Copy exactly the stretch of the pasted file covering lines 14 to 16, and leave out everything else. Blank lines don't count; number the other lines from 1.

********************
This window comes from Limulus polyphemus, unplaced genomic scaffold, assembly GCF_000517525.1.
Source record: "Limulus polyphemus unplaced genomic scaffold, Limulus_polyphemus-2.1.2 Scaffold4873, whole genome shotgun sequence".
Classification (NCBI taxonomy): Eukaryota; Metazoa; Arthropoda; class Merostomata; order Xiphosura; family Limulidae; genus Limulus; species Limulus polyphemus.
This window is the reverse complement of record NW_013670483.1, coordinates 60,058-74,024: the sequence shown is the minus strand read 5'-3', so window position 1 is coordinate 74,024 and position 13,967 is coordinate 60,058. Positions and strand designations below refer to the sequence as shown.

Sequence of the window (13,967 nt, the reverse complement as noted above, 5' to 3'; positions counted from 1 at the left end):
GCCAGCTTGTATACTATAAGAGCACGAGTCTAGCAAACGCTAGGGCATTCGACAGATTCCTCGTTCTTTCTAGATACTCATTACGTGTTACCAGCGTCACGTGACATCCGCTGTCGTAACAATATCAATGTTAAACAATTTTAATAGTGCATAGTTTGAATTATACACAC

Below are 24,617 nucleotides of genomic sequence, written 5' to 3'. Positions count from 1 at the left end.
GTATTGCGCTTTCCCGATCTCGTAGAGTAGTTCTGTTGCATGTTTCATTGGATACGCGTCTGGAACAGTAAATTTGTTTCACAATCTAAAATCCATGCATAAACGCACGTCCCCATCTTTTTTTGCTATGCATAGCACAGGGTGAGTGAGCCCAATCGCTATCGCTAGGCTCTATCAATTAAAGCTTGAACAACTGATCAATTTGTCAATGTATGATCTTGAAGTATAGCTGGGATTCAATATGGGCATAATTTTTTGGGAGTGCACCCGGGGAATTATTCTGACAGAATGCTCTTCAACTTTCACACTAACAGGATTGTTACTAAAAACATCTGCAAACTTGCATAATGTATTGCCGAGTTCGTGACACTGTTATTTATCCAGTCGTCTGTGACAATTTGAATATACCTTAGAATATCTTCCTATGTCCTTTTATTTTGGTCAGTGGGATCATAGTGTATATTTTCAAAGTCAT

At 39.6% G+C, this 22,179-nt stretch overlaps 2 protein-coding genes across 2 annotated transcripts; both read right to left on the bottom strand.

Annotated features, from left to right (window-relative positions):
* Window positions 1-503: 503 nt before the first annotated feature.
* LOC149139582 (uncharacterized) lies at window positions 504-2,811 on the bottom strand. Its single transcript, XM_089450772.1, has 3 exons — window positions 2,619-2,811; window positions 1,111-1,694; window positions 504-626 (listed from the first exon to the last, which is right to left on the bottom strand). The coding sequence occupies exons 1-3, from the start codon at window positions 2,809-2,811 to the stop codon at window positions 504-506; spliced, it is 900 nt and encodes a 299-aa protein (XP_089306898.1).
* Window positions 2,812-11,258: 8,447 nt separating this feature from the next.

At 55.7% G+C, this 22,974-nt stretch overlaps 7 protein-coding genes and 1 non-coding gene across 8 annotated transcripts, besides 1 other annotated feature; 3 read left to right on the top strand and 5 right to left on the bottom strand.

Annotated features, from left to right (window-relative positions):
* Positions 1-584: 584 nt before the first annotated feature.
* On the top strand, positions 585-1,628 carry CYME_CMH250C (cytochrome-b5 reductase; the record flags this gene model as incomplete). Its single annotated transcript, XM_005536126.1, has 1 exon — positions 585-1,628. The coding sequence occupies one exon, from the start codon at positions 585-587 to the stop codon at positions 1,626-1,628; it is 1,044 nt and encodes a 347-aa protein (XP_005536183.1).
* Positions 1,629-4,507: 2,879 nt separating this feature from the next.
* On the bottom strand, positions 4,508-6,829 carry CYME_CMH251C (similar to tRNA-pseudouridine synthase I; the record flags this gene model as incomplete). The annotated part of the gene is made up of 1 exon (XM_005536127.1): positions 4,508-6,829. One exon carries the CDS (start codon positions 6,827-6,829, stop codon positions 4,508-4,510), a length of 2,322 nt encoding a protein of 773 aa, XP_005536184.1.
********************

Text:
At 55.7% G+C, this 22,974-nt stretch overlaps 7 protein-coding genes and 1 non-coding gene across 8 annotated transcripts, besides 1 other annotated feature; 3 read left to right on the top strand and 5 right to left on the bottom strand.

Annotated features, from left to right (window-relative positions):
* Positions 1-584: 584 nt before the first annotated feature.